Mindset is a simple idea that has profound implications on learning. Carol Dweck, a Stanford University psychologist, researched the relationship between achievement and success for decades. Her research indicates that when students develop a “growth mindset”, they believe that intelligence can be learned and that the brain can grow. Students with a growth mindset demonstrate resilience and grit when facing challenge. Students with with a “fixed mindset” believe that you are either smart or you are not. When students with a fixed mindset fail or make a mistake, they are more likely to give up. Fixed mindset students frequently avoid challenge and instead to choose easier work where they know they will succeed. Fixed mindset beliefs contribute to inequalities in education as research has shown they particularly harm minority students and girls; they also contribute to overall low achievement and participation.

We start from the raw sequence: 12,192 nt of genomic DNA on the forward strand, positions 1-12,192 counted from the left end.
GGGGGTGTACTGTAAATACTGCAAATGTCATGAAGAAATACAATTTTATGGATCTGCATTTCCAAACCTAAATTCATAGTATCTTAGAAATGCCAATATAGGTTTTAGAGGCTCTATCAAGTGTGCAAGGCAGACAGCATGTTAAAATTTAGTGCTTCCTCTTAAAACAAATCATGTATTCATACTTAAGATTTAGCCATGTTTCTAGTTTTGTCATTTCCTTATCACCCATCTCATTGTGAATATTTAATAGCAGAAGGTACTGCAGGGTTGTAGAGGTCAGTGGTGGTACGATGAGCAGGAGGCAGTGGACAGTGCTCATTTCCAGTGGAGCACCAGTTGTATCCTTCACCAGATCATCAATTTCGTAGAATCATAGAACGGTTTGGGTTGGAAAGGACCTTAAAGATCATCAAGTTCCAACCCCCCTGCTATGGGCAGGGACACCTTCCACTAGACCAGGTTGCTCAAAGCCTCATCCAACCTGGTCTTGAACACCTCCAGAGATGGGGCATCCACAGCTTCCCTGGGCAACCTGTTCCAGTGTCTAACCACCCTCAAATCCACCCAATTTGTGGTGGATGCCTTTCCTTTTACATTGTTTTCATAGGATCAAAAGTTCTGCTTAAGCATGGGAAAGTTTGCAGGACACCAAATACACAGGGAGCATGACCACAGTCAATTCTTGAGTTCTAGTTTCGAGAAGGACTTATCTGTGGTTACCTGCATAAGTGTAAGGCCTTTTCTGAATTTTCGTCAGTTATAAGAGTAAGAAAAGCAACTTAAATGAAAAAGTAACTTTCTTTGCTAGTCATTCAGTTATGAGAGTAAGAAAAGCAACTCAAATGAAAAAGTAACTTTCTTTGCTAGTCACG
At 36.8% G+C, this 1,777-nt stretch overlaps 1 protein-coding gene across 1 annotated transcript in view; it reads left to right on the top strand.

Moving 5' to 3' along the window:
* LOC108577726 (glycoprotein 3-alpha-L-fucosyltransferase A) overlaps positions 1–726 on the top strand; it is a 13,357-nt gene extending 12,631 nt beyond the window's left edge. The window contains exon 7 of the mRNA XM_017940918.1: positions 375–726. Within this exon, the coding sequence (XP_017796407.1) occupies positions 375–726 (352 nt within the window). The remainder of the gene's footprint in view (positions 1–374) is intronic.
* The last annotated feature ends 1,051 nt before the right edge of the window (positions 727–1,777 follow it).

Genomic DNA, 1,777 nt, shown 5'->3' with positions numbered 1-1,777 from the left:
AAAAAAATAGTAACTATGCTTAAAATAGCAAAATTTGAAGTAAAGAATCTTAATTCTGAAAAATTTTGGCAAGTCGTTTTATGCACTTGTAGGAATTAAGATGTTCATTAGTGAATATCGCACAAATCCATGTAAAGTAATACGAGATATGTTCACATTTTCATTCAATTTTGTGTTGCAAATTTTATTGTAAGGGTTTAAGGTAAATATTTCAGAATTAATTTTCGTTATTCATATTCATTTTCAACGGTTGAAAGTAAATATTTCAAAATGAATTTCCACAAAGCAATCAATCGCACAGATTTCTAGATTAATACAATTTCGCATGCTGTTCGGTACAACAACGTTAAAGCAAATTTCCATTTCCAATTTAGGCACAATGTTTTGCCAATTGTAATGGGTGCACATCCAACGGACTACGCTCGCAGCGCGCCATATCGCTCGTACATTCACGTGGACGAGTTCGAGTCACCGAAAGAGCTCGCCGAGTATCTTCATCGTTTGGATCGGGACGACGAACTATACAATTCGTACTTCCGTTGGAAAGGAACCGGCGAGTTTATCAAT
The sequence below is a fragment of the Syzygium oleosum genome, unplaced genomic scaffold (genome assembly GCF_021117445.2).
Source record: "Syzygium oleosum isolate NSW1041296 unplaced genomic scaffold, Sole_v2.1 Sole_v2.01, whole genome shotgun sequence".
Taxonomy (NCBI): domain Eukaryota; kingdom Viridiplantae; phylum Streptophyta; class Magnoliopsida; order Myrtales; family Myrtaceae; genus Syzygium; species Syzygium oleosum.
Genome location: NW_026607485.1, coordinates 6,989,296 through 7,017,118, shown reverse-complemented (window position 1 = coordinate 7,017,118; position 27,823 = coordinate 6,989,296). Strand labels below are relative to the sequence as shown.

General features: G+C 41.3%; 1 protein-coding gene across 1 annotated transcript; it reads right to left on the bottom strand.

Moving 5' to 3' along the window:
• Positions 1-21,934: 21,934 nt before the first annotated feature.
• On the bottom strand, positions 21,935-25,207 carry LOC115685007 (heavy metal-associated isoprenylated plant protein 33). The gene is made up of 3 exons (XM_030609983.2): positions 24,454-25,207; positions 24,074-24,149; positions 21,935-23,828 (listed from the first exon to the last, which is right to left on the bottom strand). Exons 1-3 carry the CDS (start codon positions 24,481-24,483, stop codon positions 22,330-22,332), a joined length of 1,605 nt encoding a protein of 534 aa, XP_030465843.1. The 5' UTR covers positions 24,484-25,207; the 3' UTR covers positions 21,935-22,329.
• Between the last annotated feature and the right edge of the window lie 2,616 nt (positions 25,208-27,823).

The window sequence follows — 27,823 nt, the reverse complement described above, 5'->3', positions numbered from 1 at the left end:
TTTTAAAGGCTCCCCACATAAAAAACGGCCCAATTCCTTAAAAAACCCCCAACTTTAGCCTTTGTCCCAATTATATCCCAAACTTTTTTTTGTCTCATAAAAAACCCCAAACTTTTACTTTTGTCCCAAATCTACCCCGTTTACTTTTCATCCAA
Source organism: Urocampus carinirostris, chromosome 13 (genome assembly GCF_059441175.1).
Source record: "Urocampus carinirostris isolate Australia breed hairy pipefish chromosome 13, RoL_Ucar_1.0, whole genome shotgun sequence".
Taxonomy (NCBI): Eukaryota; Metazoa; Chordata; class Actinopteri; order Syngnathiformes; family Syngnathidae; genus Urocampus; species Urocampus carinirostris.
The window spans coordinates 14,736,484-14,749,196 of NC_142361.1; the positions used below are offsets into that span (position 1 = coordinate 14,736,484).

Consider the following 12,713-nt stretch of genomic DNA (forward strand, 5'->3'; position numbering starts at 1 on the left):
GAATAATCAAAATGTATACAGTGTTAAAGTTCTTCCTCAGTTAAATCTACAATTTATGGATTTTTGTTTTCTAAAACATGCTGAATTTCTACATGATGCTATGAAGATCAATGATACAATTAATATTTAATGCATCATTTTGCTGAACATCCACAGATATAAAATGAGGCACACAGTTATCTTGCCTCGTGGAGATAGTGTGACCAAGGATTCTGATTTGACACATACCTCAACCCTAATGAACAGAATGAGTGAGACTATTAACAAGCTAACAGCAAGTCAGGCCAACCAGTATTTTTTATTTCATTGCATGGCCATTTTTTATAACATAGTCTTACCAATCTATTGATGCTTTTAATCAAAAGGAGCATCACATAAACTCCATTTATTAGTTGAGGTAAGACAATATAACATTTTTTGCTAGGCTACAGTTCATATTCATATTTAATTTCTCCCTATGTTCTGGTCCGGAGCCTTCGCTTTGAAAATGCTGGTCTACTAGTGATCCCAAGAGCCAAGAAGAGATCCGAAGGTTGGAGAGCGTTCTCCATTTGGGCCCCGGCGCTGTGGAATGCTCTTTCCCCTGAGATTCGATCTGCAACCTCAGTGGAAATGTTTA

Key findings include:
educators must confront personal biases before they can address students' mindsets
100 Percent is Overrated, The Atlantic - People who are labelled "smart" at young age don't deal well with being wrong